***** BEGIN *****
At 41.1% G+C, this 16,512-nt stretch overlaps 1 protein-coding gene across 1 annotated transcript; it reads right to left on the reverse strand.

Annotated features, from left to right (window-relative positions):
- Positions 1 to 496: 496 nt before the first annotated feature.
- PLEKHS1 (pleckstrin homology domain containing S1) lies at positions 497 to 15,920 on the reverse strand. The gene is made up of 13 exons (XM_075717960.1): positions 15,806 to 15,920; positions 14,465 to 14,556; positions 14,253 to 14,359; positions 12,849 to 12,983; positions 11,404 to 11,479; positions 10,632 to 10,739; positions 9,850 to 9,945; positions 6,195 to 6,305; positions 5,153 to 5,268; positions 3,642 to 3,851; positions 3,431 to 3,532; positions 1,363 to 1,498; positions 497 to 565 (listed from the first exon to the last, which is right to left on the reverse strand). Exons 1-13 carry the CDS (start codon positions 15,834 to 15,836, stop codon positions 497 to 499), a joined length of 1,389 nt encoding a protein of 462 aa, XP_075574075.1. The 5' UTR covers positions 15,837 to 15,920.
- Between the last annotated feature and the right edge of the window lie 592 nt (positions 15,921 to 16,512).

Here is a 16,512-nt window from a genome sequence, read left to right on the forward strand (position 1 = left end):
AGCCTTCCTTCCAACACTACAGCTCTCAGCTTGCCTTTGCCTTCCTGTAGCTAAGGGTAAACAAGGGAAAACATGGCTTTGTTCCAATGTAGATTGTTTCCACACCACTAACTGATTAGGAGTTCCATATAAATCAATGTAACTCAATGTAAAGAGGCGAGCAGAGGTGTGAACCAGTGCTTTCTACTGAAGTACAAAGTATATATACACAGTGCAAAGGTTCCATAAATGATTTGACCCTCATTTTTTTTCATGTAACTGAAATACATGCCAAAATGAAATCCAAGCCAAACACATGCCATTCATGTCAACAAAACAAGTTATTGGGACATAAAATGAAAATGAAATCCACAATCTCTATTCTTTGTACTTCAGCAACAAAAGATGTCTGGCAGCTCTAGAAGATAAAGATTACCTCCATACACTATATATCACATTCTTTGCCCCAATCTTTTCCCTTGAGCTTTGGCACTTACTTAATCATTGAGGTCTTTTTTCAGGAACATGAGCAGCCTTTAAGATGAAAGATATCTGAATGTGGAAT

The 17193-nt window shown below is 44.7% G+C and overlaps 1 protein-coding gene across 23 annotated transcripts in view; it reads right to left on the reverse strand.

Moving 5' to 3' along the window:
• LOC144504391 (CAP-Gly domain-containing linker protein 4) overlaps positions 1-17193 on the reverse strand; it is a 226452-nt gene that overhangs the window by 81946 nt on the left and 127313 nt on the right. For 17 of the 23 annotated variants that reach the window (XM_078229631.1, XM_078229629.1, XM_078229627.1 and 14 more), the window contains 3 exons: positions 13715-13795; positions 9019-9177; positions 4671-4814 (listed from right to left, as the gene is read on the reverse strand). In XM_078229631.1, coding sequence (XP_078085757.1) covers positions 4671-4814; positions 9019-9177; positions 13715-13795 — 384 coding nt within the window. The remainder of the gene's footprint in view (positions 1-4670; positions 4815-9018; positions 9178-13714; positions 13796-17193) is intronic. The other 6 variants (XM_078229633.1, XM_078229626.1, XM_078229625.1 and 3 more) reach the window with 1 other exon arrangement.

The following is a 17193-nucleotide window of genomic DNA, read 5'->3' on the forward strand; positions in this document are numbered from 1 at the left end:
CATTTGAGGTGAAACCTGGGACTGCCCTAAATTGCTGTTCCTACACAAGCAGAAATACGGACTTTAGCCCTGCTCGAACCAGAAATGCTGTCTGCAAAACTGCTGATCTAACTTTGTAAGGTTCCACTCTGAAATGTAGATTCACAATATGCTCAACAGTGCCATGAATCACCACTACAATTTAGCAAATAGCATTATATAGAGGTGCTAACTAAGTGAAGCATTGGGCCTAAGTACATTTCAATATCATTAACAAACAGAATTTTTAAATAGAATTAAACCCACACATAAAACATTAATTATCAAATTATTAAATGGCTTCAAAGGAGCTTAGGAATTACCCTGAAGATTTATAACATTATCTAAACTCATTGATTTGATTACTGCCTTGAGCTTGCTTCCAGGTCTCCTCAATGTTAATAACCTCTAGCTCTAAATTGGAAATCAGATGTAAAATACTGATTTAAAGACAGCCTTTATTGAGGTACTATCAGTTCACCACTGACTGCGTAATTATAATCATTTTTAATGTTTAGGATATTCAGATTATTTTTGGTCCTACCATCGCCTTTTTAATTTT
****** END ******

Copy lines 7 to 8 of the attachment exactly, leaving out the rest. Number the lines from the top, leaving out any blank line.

AGCCTTCCTTCCAACACTACAGCTCTCAGCTTGCCTTTGCCTTCCTGTAGCTAAGGGTAAACAAGGGAAAACATGGCTTTGTTCCAATGTAGATTGTTTCCACACCACTAACTGATTAGGAGTTCCATATAAATCAATGTAACTCAATGTAAAGAGGCGAGCAGAGGTGTGAACCAGTGCTTTCTACTGAAGTACAAAGTATATATACACAGTGCAAAGGTTCCATAAATGATTTGACCCTCATTTTTTTTCATGTAACTGAAATACATGCCAAAATGAAATCCAAGCCAAACACATGCCATTCATGTCAACAAAACAAGTTATTGGGACATAAAATGAAAATGAAATCCACAATCTCTATTCTTTGTACTTCAGCAACAAAAGATGTCTGGCAGCTCTAGAAGATAAAGATTACCTCCATACACTATATATCACATTCTTTGCCCCAATCTTTTCCCTTGAGCTTTGGCACTTACTTAATCATTGAGGTCTTTTTTCAGGAACATGAGCAGCCTTTAAGATGAAAGATATCTGAATGTGGAAT

The 17193-nt window shown below is 44.7% G+C and overlaps 1 protein-coding gene across 23 annotated transcripts in view; it reads right to left on the reverse strand.